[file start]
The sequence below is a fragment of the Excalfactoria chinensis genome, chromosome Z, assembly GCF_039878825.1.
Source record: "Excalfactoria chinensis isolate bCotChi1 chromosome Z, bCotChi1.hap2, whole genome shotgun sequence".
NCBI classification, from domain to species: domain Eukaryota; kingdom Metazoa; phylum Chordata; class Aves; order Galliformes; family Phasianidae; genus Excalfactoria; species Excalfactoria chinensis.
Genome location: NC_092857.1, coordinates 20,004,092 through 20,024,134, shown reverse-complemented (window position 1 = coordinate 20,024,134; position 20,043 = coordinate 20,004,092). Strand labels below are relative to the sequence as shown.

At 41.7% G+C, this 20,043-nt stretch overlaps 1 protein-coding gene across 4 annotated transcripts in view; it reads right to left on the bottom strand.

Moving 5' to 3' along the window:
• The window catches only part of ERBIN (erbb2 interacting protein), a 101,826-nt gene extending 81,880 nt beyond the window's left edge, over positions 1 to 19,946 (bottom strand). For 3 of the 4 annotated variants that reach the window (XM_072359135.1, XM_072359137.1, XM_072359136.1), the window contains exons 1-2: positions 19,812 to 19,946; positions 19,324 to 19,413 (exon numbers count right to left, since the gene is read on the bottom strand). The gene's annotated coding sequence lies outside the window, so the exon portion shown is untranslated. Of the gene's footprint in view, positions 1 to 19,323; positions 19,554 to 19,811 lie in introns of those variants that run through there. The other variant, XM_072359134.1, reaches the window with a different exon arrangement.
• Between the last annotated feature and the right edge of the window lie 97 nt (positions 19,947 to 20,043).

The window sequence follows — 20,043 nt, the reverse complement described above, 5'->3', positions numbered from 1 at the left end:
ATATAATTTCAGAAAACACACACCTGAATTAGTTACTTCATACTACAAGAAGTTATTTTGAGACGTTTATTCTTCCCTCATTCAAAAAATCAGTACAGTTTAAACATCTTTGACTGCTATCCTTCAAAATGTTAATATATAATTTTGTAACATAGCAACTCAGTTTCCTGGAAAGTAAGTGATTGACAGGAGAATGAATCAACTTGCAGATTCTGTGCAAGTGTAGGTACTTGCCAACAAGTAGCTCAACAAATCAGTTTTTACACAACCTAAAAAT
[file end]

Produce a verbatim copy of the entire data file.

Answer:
The sequence below is a fragment of the Excalfactoria chinensis genome, chromosome Z, assembly GCF_039878825.1.
Source record: "Excalfactoria chinensis isolate bCotChi1 chromosome Z, bCotChi1.hap2, whole genome shotgun sequence".
NCBI classification, from domain to species: domain Eukaryota; kingdom Metazoa; phylum Chordata; class Aves; order Galliformes; family Phasianidae; genus Excalfactoria; species Excalfactoria chinensis.
Genome location: NC_092857.1, coordinates 20,004,092 through 20,024,134, shown reverse-complemented (window position 1 = coordinate 20,024,134; position 20,043 = coordinate 20,004,092). Strand labels below are relative to the sequence as shown.

At 41.7% G+C, this 20,043-nt stretch overlaps 1 protein-coding gene across 4 annotated transcripts in view; it reads right to left on the bottom strand.

Moving 5' to 3' along the window:
• The window catches only part of ERBIN (erbb2 interacting protein), a 101,826-nt gene extending 81,880 nt beyond the window's left edge, over positions 1 to 19,946 (bottom strand). For 3 of the 4 annotated variants that reach the window (XM_072359135.1, XM_072359137.1, XM_072359136.1), the window contains exons 1-2: positions 19,812 to 19,946; positions 19,324 to 19,413 (exon numbers count right to left, since the gene is read on the bottom strand). The gene's annotated coding sequence lies outside the window, so the exon portion shown is untranslated. Of the gene's footprint in view, positions 1 to 19,323; positions 19,554 to 19,811 lie in introns of those variants that run through there. The other variant, XM_072359134.1, reaches the window with a different exon arrangement.
• Between the last annotated feature and the right edge of the window lie 97 nt (positions 19,947 to 20,043).

The window sequence follows — 20,043 nt, the reverse complement described above, 5'->3', positions numbered from 1 at the left end:
ATATAATTTCAGAAAACACACACCTGAATTAGTTACTTCATACTACAAGAAGTTATTTTGAGACGTTTATTCTTCCCTCATTCAAAAAATCAGTACAGTTTAAACATCTTTGACTGCTATCCTTCAAAATGTTAATATATAATTTTGTAACATAGCAACTCAGTTTCCTGGAAAGTAAGTGATTGACAGGAGAATGAATCAACTTGCAGATTCTGTGCAAGTGTAGGTACTTGCCAACAAGTAGCTCAACAAATCAGTTTTTACACAACCTAAAAAT